Amid a series of mass shootings in the U.S., Mississippi education officials made clear that school districts in the state can make their own rules for letting armed people with enhanced carry licenses onto school property.
Following killings at Uvalde’s Robb Elementary School, a July Fourth parade near Chicago and an Indiana mall, the Mississippi Board of Education voted Thursday to update a 1990 internal policy that prohibited anyone other than law enforcement from carrying guns on public school campuses.
Thursday’s step removed language from the 1990 policy, which the department said conflicted with Mississippi’s 2011 enhanced conceal carry law. The department also argued that the old policy “predates any notable school shootings.”
“A school district may, in its discretion, prohibit or allow its employees who hold enhanced conceal carry licenses to possess weapons at the school,” said Jean Cook, director of communication for the Mississippi Department of Education.
The 2011 law allows individuals with enhanced carry licenses to carry guns on public school campuses. Enhanced licenses require training and allow gun owners to carry in several places where those with basic permits cannot.
At the boarding meeting, Erin Meyer, the education department’s general counsel, said state law provides “local school districts with the authority and discretion to determine” its weapons policies. School districts can decide for themselves whether or not employees who hold enhanced carry licenses can bring guns onto school property.
School districts must also adopt policies that apply to non-employees. A 2013 state attorney general’s opinion argued teachers or administrators can refuse to meet with armed people in a “non-public” school area. Mississippi K-12 schools are closed to the public, but a school concert, play or sporting event is open to the public, Cook said.
Patricia Ice, a volunteer with the Mississippi chapter of Moms Demand Action, a gun reform organization, urged school districts to adopt policies that limit firearms on campus.
“Allowing teachers and members of the public to carry guns in our K-12 schools is a dangerous idea that will further jeopardize the safety of students and staff alike,” Ice said. “We need the adults in the room to make evidence-based policy decisions that will actually keep our children safe, rather than making decisions that will put more guns in their classrooms and put our kids at risk.”
Erich Pratt, senior vice president with Gun Owners of America, said the group fully supports policies to allow willing teachers, administrators and support staff to carry concealed weapons on school campuses.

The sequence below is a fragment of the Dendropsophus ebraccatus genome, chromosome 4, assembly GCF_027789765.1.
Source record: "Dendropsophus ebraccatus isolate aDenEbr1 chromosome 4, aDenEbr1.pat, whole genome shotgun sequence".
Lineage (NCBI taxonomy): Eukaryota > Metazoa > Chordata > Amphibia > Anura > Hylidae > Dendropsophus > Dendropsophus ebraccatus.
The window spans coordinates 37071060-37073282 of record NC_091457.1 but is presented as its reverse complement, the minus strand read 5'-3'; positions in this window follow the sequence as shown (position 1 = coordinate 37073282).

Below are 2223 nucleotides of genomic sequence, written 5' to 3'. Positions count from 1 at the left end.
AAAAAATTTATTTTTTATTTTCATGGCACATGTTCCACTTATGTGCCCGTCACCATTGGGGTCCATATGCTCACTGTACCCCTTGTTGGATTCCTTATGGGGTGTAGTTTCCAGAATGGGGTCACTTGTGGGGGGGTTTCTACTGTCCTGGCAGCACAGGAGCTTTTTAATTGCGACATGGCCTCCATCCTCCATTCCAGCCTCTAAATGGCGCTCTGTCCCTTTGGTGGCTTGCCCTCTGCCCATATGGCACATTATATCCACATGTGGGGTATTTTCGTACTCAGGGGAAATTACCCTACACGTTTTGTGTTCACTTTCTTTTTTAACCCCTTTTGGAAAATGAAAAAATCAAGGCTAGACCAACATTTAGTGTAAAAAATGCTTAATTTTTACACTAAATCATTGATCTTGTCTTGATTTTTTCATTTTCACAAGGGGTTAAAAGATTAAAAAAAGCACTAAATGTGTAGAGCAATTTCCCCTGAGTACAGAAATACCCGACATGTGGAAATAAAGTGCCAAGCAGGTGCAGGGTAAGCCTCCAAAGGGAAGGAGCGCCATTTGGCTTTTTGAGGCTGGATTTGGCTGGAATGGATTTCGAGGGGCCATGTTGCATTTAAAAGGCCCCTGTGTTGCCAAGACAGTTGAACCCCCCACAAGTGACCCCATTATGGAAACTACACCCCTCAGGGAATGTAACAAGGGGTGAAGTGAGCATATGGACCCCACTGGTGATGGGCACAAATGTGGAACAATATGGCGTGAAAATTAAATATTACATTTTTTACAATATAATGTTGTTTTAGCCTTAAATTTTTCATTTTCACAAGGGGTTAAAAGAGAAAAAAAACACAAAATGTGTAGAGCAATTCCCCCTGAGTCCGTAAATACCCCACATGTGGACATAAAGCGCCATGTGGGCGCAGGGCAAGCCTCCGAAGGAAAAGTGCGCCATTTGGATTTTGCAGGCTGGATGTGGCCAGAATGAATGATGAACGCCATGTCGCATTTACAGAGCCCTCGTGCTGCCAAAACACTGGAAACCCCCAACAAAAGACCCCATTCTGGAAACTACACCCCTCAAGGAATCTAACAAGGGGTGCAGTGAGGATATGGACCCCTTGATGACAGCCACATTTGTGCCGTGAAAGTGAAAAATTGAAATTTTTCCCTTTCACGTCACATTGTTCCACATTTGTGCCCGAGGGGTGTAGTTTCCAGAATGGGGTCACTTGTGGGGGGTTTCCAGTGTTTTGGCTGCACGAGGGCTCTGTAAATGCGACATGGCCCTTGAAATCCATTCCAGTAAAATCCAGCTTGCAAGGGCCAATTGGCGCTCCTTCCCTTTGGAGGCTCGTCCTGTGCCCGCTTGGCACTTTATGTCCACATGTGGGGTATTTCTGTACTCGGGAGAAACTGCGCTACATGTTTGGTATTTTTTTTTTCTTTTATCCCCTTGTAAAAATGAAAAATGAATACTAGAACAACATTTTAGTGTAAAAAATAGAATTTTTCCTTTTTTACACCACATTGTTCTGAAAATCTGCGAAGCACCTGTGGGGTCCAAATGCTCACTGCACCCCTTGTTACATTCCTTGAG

“Not only will they serve as a concrete deterrent against those who consider acts of evil, but should someone still try to attack a school, these policies will help to neutralize the threat and mitigate any loss of life,” Pratt said.
At an Indiana mall in July, a bystander shot and killed a man carrying out a shooting that claimed the lives of three people and wounded two others. But it is rare in the U.S. for an active shooter to be stopped in such fashion. From 2000 to 2021, fewer than 3% of 433 active attacks in the U.S. ended with a civilian firing back, according to the Advanced Law Enforcement Rapid Response Training Center at Texas State University.
School districts are still required to have a policy regulating firearms on campus, but they have the authority to determine what these policies entail. Possessing a gun on school property without an enhanced concealed carry license is a felony under Mississippi law.
Research conducted by Everytown, another gun reform organization, found that Mississippi is one of the seven states that allow permit holders to carry guns in schools.
The state department of education moved to adopt new language Thursday, but the conflict with state law arose based on legislation that passed a decade ago. When asked about the timing of Thursday’s vote, Cook said the policy update is “part of an ongoing review of State Board policies to make sure all are up to date and in compliance with current law. About 30 policies have been updated over the past six months.”
Public schools in Mississippi have the authority to use funds to train employees to use guns. Mo Canady, executive director of the National Association of School Resource Officers, said the policy raises questions about whether teachers can be trained to use firearms for students’ protection.
“I don’t know that we can find the time in teachers’ schedules to be training them to that level, both physically and mentally, to have all those skills,” Canady said.
Michael Goldberg/The Associated Press